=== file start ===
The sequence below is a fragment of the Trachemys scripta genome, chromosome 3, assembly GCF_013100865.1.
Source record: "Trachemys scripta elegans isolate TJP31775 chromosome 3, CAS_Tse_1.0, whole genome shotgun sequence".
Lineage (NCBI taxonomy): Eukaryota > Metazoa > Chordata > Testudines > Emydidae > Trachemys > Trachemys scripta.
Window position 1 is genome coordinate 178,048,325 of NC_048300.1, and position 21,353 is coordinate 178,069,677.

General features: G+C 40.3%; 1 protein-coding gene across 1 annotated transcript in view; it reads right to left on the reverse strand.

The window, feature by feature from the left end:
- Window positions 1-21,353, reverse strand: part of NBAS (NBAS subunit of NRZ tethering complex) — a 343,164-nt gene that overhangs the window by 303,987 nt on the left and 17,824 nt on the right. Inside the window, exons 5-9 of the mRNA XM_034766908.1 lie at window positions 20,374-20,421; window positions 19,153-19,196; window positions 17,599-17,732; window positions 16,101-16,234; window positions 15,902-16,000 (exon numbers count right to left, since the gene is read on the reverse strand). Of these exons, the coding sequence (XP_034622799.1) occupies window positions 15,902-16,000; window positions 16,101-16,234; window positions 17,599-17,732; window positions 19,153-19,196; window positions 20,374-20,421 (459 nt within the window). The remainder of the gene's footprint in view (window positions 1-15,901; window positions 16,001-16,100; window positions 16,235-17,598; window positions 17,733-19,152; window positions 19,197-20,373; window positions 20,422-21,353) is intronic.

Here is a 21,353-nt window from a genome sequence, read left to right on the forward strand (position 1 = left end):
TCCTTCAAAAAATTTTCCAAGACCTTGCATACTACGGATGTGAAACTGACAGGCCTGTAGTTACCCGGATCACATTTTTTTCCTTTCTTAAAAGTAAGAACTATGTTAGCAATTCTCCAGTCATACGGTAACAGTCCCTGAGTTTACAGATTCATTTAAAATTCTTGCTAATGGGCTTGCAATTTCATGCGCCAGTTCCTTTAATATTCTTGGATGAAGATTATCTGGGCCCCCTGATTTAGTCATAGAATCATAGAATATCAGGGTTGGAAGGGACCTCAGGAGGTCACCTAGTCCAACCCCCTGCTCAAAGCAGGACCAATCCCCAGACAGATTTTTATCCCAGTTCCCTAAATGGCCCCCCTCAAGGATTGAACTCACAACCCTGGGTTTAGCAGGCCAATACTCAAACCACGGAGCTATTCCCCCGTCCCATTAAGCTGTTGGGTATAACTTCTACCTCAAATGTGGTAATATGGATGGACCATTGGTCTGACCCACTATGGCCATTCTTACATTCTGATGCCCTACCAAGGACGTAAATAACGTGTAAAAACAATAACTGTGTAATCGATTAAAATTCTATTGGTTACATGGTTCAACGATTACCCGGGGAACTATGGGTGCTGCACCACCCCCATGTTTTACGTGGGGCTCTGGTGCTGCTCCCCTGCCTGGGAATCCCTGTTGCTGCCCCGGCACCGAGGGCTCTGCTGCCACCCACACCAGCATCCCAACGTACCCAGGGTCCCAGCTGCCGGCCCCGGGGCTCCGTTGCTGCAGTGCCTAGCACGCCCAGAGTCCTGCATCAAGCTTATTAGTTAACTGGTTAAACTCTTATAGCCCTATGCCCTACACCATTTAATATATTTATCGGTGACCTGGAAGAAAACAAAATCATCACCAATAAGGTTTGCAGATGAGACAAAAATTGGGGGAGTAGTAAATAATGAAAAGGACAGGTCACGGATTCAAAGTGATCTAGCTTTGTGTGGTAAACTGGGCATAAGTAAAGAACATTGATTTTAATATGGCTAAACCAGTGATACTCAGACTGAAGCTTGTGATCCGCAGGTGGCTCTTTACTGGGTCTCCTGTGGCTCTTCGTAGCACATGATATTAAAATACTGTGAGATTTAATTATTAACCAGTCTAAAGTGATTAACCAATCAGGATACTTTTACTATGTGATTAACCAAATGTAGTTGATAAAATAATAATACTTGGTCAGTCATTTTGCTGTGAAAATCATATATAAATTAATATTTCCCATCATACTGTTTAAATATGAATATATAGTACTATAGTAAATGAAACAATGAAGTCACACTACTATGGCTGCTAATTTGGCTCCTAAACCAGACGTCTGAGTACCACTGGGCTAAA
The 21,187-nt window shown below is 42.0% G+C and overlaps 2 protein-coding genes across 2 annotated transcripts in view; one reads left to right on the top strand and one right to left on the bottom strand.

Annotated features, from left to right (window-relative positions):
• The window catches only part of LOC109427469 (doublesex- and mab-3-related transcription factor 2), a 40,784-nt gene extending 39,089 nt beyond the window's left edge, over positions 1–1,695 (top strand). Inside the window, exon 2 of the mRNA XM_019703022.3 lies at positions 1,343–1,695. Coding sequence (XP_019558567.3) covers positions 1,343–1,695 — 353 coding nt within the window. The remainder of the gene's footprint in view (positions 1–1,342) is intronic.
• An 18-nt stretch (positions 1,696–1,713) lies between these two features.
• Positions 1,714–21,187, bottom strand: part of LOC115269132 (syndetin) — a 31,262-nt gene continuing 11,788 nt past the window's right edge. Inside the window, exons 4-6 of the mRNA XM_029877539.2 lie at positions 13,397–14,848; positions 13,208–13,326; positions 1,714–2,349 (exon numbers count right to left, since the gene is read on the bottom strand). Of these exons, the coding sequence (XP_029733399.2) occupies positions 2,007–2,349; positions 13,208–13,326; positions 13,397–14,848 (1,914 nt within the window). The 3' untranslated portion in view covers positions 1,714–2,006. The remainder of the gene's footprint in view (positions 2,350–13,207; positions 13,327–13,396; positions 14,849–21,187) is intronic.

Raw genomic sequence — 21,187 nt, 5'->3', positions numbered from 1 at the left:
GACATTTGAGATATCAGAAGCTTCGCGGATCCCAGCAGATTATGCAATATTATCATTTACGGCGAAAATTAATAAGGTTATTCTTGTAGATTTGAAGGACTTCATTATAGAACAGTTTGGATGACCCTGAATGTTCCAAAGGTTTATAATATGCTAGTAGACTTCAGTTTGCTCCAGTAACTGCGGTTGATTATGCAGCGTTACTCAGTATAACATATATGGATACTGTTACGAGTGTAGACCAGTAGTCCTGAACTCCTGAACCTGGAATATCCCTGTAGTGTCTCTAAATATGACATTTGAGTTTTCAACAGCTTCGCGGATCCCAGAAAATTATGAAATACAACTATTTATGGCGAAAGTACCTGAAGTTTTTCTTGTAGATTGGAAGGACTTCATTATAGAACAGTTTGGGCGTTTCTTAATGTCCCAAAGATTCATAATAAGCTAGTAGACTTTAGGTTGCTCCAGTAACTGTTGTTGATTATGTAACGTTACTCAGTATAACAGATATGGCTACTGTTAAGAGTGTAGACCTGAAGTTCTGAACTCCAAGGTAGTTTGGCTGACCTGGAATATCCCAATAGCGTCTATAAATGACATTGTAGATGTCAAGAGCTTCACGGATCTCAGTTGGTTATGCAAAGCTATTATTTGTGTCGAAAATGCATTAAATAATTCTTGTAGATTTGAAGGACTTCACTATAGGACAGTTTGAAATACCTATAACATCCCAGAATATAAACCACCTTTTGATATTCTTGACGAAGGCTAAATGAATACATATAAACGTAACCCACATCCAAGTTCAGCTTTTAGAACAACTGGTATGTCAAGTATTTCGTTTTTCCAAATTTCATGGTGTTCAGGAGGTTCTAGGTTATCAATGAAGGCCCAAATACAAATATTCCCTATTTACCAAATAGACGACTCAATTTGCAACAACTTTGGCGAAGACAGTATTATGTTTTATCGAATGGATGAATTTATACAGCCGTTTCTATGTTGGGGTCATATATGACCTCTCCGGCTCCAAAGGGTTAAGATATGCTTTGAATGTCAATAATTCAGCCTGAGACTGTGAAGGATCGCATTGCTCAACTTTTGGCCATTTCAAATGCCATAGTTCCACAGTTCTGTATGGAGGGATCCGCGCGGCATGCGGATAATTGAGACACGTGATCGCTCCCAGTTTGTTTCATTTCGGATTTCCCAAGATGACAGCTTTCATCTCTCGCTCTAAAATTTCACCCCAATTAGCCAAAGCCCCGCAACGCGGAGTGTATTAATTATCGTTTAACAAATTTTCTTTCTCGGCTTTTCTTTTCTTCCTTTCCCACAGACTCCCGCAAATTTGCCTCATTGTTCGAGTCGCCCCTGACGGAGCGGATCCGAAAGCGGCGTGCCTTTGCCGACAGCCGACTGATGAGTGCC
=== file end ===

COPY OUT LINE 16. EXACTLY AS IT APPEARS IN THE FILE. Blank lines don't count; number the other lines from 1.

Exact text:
GACATTTGAGATATCAGAAGCTTCGCGGATCCCAGCAGATTATGCAATATTATCATTTACGGCGAAAATTAATAAGGTTATTCTTGTAGATTTGAAGGACTTCATTATAGAACAGTTTGGATGACCCTGAATGTTCCAAAGGTTTATAATATGCTAGTAGACTTCAGTTTGCTCCAGTAACTGCGGTTGATTATGCAGCGTTACTCAGTATAACATATATGGATACTGTTACGAGTGTAGACCAGTAGTCCTGAACTCCTGAACCTGGAATATCCCTGTAGTGTCTCTAAATATGACATTTGAGTTTTCAACAGCTTCGCGGATCCCAGAAAATTATGAAATACAACTATTTATGGCGAAAGTACCTGAAGTTTTTCTTGTAGATTGGAAGGACTTCATTATAGAACAGTTTGGGCGTTTCTTAATGTCCCAAAGATTCATAATAAGCTAGTAGACTTTAGGTTGCTCCAGTAACTGTTGTTGATTATGTAACGTTACTCAGTATAACAGATATGGCTACTGTTAAGAGTGTAGACCTGAAGTTCTGAACTCCAAGGTAGTTTGGCTGACCTGGAATATCCCAATAGCGTCTATAAATGACATTGTAGATGTCAAGAGCTTCACGGATCTCAGTTGGTTATGCAAAGCTATTATTTGTGTCGAAAATGCATTAAATAATTCTTGTAGATTTGAAGGACTTCACTATAGGACAGTTTGAAATACCTATAACATCCCAGAATATAAACCACCTTTTGATATTCTTGACGAAGGCTAAATGAATACATATAAACGTAACCCACATCCAAGTTCAGCTTTTAGAACAACTGGTATGTCAAGTATTTCGTTTTTCCAAATTTCATGGTGTTCAGGAGGTTCTAGGTTATCAATGAAGGCCCAAATACAAATATTCCCTATTTACCAAATAGACGACTCAATTTGCAACAACTTTGGCGAAGACAGTATTATGTTTTATCGAATGGATGAATTTATACAGCCGTTTCTATGTTGGGGTCATATATGACCTCTCCGGCTCCAAAGGGTTAAGATATGCTTTGAATGTCAATAATTCAGCCTGAGACTGTGAAGGATCGCATTGCTCAACTTTTGGCCATTTCAAATGCCATAGTTCCACAGTTCTGTATGGAGGGATCCGCGCGGCATGCGGATAATTGAGACACGTGATCGCTCCCAGTTTGTTTCATTTCGGATTTCCCAAGATGACAGCTTTCATCTCTCGCTCTAAAATTTCACCCCAATTAGCCAAAGCCCCGCAACGCGGAGTGTATTAATTATCGTTTAACAAATTTTCTTTCTCGGCTTTTCTTTTCTTCCTTTCCCACAGACTCCCGCAAATTTGCCTCATTGTTCGAGTCGCCCCTGACGGAGCGGATCCGAAAGCGGCGTGCCTTTGCCGACAGCCGACTGATGAGTGCC